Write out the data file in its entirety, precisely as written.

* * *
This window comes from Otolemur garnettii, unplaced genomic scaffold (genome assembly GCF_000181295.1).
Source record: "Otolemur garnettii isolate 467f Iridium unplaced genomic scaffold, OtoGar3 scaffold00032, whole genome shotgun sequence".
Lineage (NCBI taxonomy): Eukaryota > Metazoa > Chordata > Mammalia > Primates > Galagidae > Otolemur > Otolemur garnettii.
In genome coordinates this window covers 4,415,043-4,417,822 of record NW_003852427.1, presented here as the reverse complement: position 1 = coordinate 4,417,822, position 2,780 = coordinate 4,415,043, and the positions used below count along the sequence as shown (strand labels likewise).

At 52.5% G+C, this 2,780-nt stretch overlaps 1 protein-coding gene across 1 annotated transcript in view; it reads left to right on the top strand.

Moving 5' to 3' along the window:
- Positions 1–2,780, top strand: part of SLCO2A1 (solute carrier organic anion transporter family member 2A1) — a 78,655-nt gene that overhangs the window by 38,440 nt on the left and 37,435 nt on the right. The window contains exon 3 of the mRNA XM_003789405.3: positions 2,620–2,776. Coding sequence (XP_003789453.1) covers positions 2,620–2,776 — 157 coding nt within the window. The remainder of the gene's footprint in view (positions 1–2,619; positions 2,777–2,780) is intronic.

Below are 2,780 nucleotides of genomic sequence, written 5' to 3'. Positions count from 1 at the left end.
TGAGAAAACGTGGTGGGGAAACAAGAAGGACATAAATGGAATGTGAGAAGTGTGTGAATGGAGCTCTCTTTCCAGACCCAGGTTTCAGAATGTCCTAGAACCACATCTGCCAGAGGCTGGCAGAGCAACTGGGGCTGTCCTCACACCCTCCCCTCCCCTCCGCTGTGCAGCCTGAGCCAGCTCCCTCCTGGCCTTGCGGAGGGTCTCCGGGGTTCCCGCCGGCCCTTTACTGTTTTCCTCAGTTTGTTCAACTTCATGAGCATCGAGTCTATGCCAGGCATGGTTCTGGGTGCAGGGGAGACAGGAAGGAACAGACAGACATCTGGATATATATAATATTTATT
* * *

This window comes from Otolemur garnettii, unplaced genomic scaffold (genome assembly GCF_000181295.1).
Source record: "Otolemur garnettii isolate 467f Iridium unplaced genomic scaffold, OtoGar3 scaffold00032, whole genome shotgun sequence".
Lineage (NCBI taxonomy): Eukaryota > Metazoa > Chordata > Mammalia > Primates > Galagidae > Otolemur > Otolemur garnettii.
In genome coordinates this window covers 4,415,043-4,417,822 of record NW_003852427.1, presented here as the reverse complement: position 1 = coordinate 4,417,822, position 2,780 = coordinate 4,415,043, and the positions used below count along the sequence as shown (strand labels likewise).

At 52.5% G+C, this 2,780-nt stretch overlaps 1 protein-coding gene across 1 annotated transcript in view; it reads left to right on the top strand.

Moving 5' to 3' along the window:
- Positions 1–2,780, top strand: part of SLCO2A1 (solute carrier organic anion transporter family member 2A1) — a 78,655-nt gene that overhangs the window by 38,440 nt on the left and 37,435 nt on the right. The window contains exon 3 of the mRNA XM_003789405.3: positions 2,620–2,776. Coding sequence (XP_003789453.1) covers positions 2,620–2,776 — 157 coding nt within the window. The remainder of the gene's footprint in view (positions 1–2,619; positions 2,777–2,780) is intronic.

Below are 2,780 nucleotides of genomic sequence, written 5' to 3'. Positions count from 1 at the left end.
TGAGAAAACGTGGTGGGGAAACAAGAAGGACATAAATGGAATGTGAGAAGTGTGTGAATGGAGCTCTCTTTCCAGACCCAGGTTTCAGAATGTCCTAGAACCACATCTGCCAGAGGCTGGCAGAGCAACTGGGGCTGTCCTCACACCCTCCCCTCCCCTCCGCTGTGCAGCCTGAGCCAGCTCCCTCCTGGCCTTGCGGAGGGTCTCCGGGGTTCCCGCCGGCCCTTTACTGTTTTCCTCAGTTTGTTCAACTTCATGAGCATCGAGTCTATGCCAGGCATGGTTCTGGGTGCAGGGGAGACAGGAAGGAACAGACAGACATCTGGATATATATAATATTTATT